Wilkinson did make the trip after saying something like, "well, then I will go over and take a look at it," Hassell told investigators. "But that, I felt like it was direct pressure and very inappropriate and I was pretty shocked."

The order came from Folger, she said.

Folger, in an email Tuesday, said he "pulled the weather for both current and forecast" several hours after Hassell told him weather prevented the plane from flying. He thought the trip was doable. That's what he said he told her.

"I don't recall ever saying this trip had to be done," he wrote. "That would be unlike me to do this, and the final call is up to the pilot."

Wilkinson didn't respond to requests for comment Tuesday.

Folger said that in his memory, "this was the one and only time I was ever asked" to make a decision about a flight and whether to go in bad weather.

A department spokeswoman said the commissioner would not respond to additional questions, including why he chose to get directly involved in this particular flight.

More broadly, Hassell said in her interview, a reluctance to embrace changes linked to aviation safety ultimately led to her resignation in March 2013, several weeks before the fatal crash.

There wasn't enough money coming from headquarters for training, she said. Budget constraints forced the cancellation of a 2010 night vision goggle training that Nading requested. A 2012 annual pilot safety seminar was also cancelled.

Nading was wearing night vision goggles during the fatal crash. Aviation experts say pilots wearing them can inadvertently fly into bad weather without realizing they need to be relying on cockpit instruments instead of outside landmarks.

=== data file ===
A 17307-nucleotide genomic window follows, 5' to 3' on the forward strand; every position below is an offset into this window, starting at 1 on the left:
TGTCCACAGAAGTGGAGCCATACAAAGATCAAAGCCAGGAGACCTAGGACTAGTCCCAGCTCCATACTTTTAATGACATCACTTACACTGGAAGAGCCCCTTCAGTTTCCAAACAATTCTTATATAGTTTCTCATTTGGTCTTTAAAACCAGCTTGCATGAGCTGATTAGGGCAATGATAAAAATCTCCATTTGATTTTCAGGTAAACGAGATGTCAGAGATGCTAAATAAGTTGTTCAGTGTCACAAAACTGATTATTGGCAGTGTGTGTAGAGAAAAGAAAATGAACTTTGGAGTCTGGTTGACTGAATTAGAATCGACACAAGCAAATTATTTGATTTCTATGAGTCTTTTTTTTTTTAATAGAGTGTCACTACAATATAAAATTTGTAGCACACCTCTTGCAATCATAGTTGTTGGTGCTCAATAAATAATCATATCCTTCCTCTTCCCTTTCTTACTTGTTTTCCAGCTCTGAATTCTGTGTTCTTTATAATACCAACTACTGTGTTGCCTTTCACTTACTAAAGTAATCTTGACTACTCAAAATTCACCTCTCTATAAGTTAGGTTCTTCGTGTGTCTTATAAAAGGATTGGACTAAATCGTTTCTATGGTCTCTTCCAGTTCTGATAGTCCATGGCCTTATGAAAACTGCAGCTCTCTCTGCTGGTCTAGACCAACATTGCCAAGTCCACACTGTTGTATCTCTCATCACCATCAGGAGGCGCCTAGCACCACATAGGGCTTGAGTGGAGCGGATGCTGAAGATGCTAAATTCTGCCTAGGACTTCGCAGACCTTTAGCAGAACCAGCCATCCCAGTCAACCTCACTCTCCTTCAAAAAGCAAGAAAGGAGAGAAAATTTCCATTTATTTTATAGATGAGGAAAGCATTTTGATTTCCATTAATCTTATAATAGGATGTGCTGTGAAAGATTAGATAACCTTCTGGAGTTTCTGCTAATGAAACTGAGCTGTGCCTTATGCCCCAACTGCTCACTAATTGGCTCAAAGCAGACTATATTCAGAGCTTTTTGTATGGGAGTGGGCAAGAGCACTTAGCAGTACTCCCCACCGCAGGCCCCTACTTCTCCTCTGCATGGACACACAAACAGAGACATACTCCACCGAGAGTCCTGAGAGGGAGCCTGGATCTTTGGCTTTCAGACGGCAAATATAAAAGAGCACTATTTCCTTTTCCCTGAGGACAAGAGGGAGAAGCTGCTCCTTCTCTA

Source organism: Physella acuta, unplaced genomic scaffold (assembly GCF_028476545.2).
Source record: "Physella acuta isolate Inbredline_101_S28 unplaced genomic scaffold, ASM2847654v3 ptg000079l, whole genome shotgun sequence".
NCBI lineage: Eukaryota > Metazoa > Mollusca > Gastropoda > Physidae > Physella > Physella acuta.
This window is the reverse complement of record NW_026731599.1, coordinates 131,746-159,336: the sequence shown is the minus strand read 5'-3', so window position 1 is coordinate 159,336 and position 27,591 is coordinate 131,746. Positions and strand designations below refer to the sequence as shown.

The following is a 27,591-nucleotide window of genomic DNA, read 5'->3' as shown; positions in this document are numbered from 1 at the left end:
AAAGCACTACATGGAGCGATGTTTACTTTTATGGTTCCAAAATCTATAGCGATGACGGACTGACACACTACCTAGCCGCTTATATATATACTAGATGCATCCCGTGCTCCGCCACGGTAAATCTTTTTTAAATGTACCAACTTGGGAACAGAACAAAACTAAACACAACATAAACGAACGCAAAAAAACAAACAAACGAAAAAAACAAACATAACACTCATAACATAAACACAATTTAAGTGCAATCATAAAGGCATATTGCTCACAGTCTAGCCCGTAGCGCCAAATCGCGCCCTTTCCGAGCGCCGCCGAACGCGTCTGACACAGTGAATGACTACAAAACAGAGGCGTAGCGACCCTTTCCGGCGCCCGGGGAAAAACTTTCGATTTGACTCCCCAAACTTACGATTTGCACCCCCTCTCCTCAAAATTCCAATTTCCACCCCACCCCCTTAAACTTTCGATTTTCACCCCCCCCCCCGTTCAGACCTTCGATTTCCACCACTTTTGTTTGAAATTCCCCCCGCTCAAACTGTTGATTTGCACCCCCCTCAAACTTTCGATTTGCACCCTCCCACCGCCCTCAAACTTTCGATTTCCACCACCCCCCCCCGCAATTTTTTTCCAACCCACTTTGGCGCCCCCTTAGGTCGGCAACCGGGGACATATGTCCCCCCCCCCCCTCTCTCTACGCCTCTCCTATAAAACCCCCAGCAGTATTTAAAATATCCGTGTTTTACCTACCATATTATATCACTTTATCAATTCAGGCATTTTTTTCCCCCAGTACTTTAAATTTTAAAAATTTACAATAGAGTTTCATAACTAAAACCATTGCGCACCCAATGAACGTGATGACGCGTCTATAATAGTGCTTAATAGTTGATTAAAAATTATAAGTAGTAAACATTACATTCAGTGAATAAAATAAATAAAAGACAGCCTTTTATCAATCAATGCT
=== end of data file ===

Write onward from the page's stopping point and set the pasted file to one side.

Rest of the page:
Hassell told investigators she also struggled to get commanders and pilots interested in aviation safety programs such as the one offered by the Medallion Foundation.

Hassell felt she had little authority and didn't see the situation changing, she said in her NTSB interview. The last straw that prompted her retirement was when a trooper pilot at a remote site nosed over a Super Cub, and then he and his supervisor -- "neither of whom was an airframe and powerplant mechanic" -- changed the propeller and flew back to base.

Because of last year's crash, the public safety agency is making major changes to the way it handles flights, according to Col. Jim Cockrell, director of the Alaska State Troopers.

Cockrell said changes include ending the use of night vision goggles; requiring pilots and sometimes their supervisors to make search and rescue decisions based on specific weather conditions; and adding new limits on duty and standby time.

"We tell all our pilots that it's their decision whether to fly or not to fly," he said on Monday. "It's OK to say no."

The aircraft section has 43 aircraft and more than 50 pilots, both commissioned troopers and civilians, according to the Public Safety Department. Pilots average a total of about 6,500 flying hours each year.

Reach Zaz Hollander at zhollander@adn.com or 257-4317.